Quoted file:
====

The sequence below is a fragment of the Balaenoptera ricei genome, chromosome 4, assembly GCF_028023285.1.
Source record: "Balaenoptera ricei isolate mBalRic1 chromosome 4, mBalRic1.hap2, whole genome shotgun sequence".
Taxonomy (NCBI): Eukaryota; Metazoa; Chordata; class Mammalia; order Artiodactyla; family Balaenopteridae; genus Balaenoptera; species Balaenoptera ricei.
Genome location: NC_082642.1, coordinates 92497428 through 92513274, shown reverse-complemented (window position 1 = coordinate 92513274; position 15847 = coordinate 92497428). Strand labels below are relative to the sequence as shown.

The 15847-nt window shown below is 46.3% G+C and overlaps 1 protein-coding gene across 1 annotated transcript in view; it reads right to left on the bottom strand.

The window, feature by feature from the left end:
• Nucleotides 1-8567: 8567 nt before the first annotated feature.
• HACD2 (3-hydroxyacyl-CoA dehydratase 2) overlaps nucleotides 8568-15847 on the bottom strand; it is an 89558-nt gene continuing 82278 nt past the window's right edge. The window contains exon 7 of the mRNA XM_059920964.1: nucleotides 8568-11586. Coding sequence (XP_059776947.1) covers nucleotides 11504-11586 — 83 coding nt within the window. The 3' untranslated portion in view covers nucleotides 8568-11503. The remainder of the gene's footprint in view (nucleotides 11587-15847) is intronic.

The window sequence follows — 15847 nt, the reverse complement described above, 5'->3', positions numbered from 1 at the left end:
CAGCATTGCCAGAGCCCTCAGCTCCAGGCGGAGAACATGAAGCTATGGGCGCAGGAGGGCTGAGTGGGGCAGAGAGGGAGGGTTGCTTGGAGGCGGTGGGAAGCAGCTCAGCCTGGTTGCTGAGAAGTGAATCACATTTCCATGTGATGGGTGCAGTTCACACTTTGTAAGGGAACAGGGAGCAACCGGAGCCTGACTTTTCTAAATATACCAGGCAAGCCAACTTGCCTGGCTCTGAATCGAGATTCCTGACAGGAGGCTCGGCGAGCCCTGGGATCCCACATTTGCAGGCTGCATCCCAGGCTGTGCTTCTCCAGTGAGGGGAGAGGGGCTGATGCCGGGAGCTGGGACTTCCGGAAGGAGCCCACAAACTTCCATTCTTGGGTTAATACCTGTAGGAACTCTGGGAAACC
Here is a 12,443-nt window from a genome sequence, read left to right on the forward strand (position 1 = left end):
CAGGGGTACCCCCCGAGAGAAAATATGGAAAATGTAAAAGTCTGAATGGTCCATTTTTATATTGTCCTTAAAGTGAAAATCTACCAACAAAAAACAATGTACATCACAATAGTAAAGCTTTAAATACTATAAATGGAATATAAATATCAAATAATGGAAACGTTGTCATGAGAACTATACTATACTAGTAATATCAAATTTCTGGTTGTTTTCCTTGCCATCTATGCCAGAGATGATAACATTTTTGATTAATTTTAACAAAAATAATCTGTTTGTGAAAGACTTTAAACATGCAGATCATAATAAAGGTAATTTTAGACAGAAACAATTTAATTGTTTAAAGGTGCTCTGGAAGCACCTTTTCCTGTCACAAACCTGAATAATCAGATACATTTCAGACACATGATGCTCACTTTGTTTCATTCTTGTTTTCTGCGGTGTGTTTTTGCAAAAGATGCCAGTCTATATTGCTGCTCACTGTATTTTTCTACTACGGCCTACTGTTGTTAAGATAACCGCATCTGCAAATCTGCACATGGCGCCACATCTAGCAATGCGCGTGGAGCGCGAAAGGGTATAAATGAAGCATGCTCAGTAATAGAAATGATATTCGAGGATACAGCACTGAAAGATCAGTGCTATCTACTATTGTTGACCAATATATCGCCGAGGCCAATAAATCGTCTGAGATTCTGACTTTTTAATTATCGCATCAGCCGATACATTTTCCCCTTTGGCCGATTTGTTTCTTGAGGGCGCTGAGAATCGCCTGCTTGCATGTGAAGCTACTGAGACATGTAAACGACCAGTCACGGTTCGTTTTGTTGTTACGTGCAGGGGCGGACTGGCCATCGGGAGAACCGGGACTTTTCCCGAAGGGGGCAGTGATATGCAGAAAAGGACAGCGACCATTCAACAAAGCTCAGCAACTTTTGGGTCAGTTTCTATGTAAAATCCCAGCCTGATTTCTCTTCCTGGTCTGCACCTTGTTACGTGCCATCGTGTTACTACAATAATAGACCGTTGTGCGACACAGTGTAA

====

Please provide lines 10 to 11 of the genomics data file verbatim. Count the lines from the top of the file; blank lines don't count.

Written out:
CAGCATTGCCAGAGCCCTCAGCTCCAGGCGGAGAACATGAAGCTATGGGCGCAGGAGGGCTGAGTGGGGCAGAGAGGGAGGGTTGCTTGGAGGCGGTGGGAAGCAGCTCAGCCTGGTTGCTGAGAAGTGAATCACATTTCCATGTGATGGGTGCAGTTCACACTTTGTAAGGGAACAGGGAGCAACCGGAGCCTGACTTTTCTAAATATACCAGGCAAGCCAACTTGCCTGGCTCTGAATCGAGATTCCTGACAGGAGGCTCGGCGAGCCCTGGGATCCCACATTTGCAGGCTGCATCCCAGGCTGTGCTTCTCCAGTGAGGGGAGAGGGGCTGATGCCGGGAGCTGGGACTTCCGGAAGGAGCCCACAAACTTCCATTCTTGGGTTAATACCTGTAGGAACTCTGGGAAACC
Here is a 12,443-nt window from a genome sequence, read left to right on the forward strand (position 1 = left end):